Abstract An alternative low-cost replacement for silver and gold conductive inks is of great interest to the printed electronics industry. Nanoparticle copper inks and silver-coated nano-copper inks are some of the alternative materials being tested for use, especially in
applications where low-temperature flexible substrates are favored. Although the inkjettability of nano-copper ink and the influence on print quality has been reported, information regarding the relationship between the ink film thickness and the energy required for sintering by intensive
pulse light is not yet understood. In this study, an inkjettable nano-copper ink was printed on PET (polyethyleneterephthalate) and glass, and the samples were sintered using bursts of high-intensity pulsed light. The amount of energy applied determined the degree of sintering among particles.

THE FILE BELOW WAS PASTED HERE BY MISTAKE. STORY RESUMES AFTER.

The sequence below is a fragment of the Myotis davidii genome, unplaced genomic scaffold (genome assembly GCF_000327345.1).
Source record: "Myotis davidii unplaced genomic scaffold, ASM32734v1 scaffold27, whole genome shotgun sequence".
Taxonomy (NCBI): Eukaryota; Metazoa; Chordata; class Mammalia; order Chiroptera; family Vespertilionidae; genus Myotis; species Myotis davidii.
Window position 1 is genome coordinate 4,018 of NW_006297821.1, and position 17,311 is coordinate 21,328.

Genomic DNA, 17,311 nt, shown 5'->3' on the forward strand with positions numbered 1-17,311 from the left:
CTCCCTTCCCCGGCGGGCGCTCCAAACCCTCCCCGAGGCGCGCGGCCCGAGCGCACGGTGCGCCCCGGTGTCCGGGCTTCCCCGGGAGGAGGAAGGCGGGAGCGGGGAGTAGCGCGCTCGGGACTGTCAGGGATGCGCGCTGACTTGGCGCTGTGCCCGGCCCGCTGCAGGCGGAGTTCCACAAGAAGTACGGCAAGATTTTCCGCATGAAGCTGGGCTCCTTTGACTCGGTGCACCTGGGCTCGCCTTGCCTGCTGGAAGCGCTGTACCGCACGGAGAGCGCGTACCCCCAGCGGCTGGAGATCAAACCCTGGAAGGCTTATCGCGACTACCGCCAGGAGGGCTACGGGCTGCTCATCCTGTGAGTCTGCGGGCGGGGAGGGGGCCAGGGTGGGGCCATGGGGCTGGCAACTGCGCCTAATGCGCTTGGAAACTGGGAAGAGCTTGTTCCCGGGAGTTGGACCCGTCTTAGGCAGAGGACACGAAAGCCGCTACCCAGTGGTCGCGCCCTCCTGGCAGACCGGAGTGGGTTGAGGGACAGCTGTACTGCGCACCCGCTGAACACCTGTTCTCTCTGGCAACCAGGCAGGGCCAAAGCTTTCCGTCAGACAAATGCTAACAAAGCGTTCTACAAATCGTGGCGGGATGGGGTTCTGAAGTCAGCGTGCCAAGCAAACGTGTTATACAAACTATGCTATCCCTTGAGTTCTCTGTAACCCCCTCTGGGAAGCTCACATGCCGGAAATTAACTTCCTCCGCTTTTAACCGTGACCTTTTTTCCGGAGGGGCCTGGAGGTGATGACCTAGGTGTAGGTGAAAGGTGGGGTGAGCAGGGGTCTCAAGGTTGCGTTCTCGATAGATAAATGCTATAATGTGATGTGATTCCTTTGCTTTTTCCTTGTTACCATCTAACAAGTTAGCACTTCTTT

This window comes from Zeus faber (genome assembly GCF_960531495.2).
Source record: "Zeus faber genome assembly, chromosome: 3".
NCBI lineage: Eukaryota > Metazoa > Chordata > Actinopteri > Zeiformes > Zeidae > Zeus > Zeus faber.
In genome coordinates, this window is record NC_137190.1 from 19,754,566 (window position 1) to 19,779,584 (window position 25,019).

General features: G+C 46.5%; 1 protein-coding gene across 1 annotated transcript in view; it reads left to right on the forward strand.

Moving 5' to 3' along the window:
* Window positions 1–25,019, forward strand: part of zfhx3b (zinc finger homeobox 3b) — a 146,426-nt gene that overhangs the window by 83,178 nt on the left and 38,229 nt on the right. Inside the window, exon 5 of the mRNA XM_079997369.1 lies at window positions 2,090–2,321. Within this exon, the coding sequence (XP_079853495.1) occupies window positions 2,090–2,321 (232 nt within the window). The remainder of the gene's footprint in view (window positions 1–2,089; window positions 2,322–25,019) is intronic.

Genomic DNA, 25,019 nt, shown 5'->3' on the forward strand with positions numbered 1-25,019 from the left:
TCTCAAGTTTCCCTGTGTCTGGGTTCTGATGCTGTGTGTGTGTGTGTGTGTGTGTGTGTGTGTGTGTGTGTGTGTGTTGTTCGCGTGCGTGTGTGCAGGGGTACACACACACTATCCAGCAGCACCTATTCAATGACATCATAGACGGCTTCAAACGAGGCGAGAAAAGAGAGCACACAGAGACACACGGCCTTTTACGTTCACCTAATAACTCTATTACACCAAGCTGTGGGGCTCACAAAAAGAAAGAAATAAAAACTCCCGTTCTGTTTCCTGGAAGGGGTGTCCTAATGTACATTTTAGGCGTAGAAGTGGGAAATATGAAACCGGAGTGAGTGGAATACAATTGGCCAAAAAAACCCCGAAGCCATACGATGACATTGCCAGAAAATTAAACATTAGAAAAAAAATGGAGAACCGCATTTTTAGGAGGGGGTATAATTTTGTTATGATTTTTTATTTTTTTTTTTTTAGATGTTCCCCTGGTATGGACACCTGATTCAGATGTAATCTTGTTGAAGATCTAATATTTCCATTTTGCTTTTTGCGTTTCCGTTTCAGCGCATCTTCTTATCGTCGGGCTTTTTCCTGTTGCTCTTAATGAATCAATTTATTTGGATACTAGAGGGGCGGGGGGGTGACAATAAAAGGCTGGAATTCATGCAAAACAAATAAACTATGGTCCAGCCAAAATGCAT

The greater the number of sintered nanoparticles, the higher is the conductivity of the printed traces. A comparison of energy levels required for sintering on glass and PET in relationship to the ink film thickness is reported, and the thermal contribution of the substrate to the processing
energy requirements of this ink is revealed.